Document Type


Date of Degree

Spring 2019

Degree Name

PhD (Doctor of Philosophy)

Degree In

Teaching and Learning

First Advisor

Schmidt, Renita

First Committee Member

Thein, Amanda

Second Committee Member

Sunstein, Bonnie

Third Committee Member

Wesely, Pamela

Fourth Committee Member

Graham, Laura


Public schools teachers in the U.S. strive to reach the needs of all students in the elementary classroom. However, teachers are increasingly expected to follow standardized curriculum. Culturally Sustaining Pedagogy (Paris, 2012) pushes toward individualized educational practices and against the assimilationism embedded in standardization. This study considers the ways in which nine women-identified teachers, one Black, two Latina, six white, who teach elementary school in a Midwestern university town, experience, discuss, and implement Culturally Sustaining Pedagogy in a professional development course, specifically through the lens of the following question: In a course on culturally sustaining pedagogy, how do teachers experience race, culture, families, and family literacies?

Grounded in empirical research that considers teaching and learning through a sociocultural lens, and in the theoretical scholarship of Critical Discourse Analysis and Critical Pedagogy, the purpose of this qualitative, narrative inquiry is to describe teachers’ learning and responses to culturally sustaining pedagogical practices in order to understand this process and its implementation.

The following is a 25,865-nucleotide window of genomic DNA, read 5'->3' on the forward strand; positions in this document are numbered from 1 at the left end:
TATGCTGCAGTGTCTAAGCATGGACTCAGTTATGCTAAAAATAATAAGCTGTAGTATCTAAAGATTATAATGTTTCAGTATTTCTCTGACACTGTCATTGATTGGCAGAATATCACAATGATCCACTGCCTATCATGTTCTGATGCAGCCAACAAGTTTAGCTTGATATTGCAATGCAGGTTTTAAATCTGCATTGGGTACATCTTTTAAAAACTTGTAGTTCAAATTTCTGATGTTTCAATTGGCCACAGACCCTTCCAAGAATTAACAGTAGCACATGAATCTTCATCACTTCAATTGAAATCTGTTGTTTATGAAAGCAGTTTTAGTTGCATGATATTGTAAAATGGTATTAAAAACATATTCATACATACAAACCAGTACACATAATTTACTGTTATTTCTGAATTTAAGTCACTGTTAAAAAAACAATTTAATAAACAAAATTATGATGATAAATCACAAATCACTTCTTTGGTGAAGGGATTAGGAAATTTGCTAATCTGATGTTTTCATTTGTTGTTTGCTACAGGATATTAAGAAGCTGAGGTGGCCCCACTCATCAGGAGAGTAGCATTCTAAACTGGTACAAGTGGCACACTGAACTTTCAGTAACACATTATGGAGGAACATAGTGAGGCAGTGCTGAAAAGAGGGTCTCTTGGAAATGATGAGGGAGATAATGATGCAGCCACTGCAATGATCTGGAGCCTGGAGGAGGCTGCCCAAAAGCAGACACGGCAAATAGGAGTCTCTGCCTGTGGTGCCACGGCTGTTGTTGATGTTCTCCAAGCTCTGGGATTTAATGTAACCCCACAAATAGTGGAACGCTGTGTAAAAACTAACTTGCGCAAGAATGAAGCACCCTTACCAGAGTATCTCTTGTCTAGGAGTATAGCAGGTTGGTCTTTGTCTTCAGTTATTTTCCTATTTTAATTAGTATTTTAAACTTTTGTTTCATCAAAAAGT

Data for this qualitative inquiry were gathered over five months in a professional development course setting using the qualitative methods of observations, interviews, audio recordings, photographs, detailed field notes, and participant self-reflections. The data collected was analyzed through descriptive coding (Miles, Huberman, & Saldaña, 2014), narrative analysis (Schaafsma & Vinz, 2011), and Critical Discourse Analysis (Fairclough, 2015; Gee, 2014).

Results from the study suggest that engagement in culturally sustaining practices is constrained by the standardizations of school, in addition to the discomfort and lack of knowledge of some teachers when talking about race and power in the elementary classroom. Findings also suggest that teachers’ explicit engagement with research and discussions regarding these constraints led to new culturally sustaining practices.


Culturally Sustaining Pedagogy, Family, Home Visits, Literacy, Professional Development, Race


xiii, 253 pages


Includes bibliographical references (pages 229-243).


Copyright © 2019 Laura Szech